Super DC-3 – The Last (Official) Hurrah of a Legend?

By Spyros Georgilidakis | August 8, 2021

We have looked at the Douglas DC-3, its use and its effects in aviation, but what about the Super DC-3? What was it?

When the DC-3 entered service in 1935, Douglas executives must have been rubbing their hands. The slightly smaller DC-2 had done reasonably well, but its newer, bigger sibling showed long-term commercial promise. In the fast-developing aviation industry of the time, this long-term prospect was quite rare. That success certainly came, but looked a bit different from what Douglas imagined.

Super DC-3 – The Last (Official) Hurrah of a Legend?

With WWII looming, civilian Douglas DC-3 production turned to the military C-47 and C-53 models. The aircraft served around the globe, some versions even coming out of production lines in the Soviet Union and Japan! The initial, ‘simple’ DC-3 got many updates and improvements as its military variants evolved, including bigger, super charged engines.

The plane’s military use is a big chapter in the type’s career. But it also meant that thousands of C-47s were surplused after the war, going to the airlines. The troop and cargo transport that helped shape the war, also helped rebuild the world’s airlines, afterwards. So, where does the Super DC-3 fit in this story?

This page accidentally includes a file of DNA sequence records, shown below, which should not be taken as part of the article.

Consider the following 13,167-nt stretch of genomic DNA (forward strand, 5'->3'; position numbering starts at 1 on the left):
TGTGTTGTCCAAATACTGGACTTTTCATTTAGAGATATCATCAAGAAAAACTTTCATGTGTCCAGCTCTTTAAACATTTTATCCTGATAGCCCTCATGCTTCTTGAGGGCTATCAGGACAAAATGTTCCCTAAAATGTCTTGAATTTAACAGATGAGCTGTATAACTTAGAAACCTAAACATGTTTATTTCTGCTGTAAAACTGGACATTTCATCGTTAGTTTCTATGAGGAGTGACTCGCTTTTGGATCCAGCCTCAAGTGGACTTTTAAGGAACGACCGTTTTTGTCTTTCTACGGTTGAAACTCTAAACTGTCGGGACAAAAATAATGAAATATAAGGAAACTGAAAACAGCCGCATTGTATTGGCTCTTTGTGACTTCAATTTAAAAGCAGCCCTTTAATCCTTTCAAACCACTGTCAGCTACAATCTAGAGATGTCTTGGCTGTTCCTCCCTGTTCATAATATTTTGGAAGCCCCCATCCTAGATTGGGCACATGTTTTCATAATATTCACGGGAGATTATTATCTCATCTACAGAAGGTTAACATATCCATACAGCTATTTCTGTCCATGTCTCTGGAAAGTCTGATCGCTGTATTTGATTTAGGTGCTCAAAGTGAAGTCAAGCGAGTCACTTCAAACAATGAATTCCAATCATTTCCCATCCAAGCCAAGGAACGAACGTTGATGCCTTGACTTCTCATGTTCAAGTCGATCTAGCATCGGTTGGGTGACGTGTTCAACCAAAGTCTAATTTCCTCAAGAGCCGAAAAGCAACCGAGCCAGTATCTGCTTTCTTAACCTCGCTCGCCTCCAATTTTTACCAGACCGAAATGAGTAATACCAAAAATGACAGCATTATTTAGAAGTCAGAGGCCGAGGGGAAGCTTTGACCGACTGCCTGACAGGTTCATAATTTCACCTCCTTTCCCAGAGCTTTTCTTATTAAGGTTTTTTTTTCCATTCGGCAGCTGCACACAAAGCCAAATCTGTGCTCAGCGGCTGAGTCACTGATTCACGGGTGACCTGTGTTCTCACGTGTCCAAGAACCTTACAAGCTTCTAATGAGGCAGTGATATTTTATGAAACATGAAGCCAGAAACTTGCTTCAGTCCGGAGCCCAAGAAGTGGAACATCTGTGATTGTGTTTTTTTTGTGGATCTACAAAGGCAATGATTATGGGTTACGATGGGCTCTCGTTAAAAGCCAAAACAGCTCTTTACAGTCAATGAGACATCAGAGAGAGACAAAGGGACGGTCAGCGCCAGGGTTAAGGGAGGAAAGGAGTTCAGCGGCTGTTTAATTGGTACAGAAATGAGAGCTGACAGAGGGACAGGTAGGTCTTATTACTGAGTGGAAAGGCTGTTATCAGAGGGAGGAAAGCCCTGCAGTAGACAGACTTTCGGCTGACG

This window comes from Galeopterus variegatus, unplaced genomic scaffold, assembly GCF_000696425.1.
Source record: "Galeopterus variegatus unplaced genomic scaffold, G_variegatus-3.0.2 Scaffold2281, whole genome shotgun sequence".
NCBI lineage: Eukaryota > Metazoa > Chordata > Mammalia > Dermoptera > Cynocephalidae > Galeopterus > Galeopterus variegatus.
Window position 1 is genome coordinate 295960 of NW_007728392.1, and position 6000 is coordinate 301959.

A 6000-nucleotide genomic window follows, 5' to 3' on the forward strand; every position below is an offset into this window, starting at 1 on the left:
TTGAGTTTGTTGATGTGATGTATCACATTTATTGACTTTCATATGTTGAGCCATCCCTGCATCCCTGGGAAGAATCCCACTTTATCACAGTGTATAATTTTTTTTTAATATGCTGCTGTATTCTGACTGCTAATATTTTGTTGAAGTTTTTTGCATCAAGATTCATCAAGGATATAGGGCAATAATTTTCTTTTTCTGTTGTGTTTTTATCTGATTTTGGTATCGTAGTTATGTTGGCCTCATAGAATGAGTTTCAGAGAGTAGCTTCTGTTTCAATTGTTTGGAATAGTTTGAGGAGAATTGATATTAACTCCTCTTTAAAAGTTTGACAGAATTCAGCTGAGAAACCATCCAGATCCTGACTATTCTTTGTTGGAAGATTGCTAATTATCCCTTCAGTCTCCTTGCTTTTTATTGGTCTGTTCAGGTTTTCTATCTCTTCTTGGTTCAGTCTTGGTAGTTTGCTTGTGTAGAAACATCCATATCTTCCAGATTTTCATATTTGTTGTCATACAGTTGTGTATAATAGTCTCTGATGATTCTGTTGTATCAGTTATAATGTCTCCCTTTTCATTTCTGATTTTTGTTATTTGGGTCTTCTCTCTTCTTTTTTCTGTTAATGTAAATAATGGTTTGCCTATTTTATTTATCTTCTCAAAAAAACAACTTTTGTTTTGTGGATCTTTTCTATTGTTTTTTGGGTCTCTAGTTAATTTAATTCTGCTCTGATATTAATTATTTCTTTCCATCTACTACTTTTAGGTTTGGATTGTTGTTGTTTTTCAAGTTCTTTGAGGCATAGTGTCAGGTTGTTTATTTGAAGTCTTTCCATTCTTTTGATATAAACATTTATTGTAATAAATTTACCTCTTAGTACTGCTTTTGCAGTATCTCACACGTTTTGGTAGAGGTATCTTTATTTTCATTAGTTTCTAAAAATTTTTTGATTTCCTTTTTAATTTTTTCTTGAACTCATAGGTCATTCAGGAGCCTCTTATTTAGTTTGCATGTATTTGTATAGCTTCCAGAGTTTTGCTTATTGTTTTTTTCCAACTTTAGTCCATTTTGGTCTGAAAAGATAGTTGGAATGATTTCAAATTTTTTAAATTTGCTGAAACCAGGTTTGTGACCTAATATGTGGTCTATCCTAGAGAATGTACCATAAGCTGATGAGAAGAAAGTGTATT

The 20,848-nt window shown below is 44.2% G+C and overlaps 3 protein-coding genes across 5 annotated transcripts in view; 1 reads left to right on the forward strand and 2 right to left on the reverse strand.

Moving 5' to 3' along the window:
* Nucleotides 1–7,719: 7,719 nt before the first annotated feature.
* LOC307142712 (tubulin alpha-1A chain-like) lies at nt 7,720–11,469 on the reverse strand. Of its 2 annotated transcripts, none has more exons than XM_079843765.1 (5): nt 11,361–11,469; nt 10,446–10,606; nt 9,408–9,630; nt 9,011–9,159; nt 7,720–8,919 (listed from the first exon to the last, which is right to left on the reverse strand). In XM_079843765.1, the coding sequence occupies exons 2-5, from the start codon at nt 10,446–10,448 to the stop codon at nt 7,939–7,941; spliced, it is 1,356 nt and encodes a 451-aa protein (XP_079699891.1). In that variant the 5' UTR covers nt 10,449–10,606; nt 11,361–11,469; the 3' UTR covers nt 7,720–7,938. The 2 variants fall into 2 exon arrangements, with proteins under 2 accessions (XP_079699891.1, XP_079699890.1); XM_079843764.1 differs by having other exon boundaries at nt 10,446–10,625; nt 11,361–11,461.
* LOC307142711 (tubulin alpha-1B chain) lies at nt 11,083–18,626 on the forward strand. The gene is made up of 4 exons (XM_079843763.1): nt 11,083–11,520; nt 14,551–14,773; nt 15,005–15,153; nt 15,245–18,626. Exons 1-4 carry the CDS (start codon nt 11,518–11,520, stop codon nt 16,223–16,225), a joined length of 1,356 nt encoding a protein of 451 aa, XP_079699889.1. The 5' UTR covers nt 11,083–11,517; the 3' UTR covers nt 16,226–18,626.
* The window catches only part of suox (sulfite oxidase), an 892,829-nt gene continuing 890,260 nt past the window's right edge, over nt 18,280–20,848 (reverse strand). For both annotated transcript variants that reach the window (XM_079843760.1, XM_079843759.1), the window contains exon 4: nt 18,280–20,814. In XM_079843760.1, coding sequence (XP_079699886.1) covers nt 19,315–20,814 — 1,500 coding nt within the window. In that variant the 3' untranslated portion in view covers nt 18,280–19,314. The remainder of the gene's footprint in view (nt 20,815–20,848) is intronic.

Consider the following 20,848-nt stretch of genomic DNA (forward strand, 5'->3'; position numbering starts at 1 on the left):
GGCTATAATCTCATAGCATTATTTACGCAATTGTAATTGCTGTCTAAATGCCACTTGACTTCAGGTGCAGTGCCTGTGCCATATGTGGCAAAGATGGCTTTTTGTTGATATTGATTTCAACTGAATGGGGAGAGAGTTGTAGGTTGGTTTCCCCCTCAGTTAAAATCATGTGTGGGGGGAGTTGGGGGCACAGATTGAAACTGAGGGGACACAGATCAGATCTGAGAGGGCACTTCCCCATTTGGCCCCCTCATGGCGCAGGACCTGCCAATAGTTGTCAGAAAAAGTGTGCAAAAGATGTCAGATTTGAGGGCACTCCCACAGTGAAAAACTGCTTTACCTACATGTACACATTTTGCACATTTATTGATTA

Super DC-3 – The Last (Official) Hurrah of a Legend?
A TransNorthern C-177D Skytrooper, i.e. DC-3S. Photo: Frank Kovalchek, CC BY 2.0

The post-war DC-3 was a lot of things: ubiquitous, reliable (mostly), affordable and easy to maintain (mostly). But one thing it certainly wasn’t, was quick. Speed was the primary concern of Douglas, when they came up with the Super DC-3 concept. And more fundamentally, an update, ANY update on these aircraft, would limit some of the negatives of the DC-3, on the commercial side.


Past Its Prime, Still Too Good (and cheap) To Ignore

Surplus C-47s were so plentiful and cheap after the war, that many airlines couldn’t justify getting anything else. So aircraft manufacturers couldn’t really make anything to replace them, at a price that airlines could consider. We had a look at the CV-240 some time ago, an aircraft that should have been an excellent DC-3 replacement. Its success was moderate, at best.

A Convair CV-240

Douglas itself concentrated on bigger aircraft, like the DC-4 and (soon afterwards) the DC-6. As for the DC-3, they decided to offer the ‘Super’, aka DC-3S, as an upgrade. Douglas decided that if they couldn’t get aircraft orders for DC-3 replacements, they would get existing planes back to the factory, for the Super upgrade.